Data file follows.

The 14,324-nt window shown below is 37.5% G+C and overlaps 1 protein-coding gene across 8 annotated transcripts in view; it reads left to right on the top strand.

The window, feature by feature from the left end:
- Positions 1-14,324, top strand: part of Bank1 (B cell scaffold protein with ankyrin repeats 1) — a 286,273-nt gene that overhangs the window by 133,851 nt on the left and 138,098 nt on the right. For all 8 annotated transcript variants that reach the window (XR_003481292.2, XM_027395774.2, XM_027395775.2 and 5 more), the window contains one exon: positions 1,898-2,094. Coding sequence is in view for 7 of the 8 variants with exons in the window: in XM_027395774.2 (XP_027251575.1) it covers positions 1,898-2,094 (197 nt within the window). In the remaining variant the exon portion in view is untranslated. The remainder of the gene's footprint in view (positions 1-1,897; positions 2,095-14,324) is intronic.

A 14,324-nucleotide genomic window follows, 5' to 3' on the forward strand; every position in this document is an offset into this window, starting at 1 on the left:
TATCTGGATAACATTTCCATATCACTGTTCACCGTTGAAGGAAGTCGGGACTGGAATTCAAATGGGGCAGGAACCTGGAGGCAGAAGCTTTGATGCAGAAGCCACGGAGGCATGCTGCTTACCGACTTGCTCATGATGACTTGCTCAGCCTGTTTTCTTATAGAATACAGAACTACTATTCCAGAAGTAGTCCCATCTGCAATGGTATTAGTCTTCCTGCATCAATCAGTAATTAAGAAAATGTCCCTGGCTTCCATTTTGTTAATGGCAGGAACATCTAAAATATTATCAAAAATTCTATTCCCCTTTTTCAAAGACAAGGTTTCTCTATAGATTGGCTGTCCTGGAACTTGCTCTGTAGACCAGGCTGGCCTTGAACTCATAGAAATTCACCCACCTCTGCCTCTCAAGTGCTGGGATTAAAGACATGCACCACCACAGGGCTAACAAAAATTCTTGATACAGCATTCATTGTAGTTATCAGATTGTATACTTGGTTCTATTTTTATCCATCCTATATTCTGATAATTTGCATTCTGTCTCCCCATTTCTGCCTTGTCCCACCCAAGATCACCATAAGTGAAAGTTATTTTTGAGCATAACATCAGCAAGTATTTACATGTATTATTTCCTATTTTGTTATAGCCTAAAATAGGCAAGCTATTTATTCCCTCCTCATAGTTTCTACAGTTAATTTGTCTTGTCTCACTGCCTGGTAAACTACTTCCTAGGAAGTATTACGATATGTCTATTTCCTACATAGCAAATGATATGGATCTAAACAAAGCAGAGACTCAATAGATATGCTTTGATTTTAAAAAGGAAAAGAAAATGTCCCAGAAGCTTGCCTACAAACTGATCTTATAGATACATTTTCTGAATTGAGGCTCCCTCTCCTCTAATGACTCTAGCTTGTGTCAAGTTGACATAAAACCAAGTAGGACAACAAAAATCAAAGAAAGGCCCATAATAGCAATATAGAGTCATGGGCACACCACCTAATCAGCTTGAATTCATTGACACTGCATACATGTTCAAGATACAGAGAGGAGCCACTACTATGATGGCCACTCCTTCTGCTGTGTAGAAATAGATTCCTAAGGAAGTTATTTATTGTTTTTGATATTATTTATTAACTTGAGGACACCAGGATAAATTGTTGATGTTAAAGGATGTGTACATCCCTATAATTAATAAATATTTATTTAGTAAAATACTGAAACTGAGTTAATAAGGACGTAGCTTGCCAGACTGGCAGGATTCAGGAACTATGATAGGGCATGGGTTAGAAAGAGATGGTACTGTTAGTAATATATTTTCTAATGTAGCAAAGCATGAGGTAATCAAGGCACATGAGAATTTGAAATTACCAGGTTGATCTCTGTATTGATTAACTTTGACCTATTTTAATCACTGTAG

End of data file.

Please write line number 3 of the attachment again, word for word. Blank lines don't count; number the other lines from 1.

- Positions 1-14,324, top strand: part of Bank1 (B cell scaffold protein with ankyrin repeats 1) — a 286,273-nt gene that overhangs the window by 133,851 nt on the left and 138,098 nt on the right. For all 8 annotated transcript variants that reach the window (XR_003481292.2, XM_027395774.2, XM_027395775.2 and 5 more), the window contains one exon: positions 1,898-2,094. Coding sequence is in view for 7 of the 8 variants with exons in the window: in XM_027395774.2 (XP_027251575.1) it covers positions 1,898-2,094 (197 nt within the window). In the remaining variant the exon portion in view is untranslated. The remainder of the gene's footprint in view (positions 1-1,897; positions 2,095-14,324) is intronic.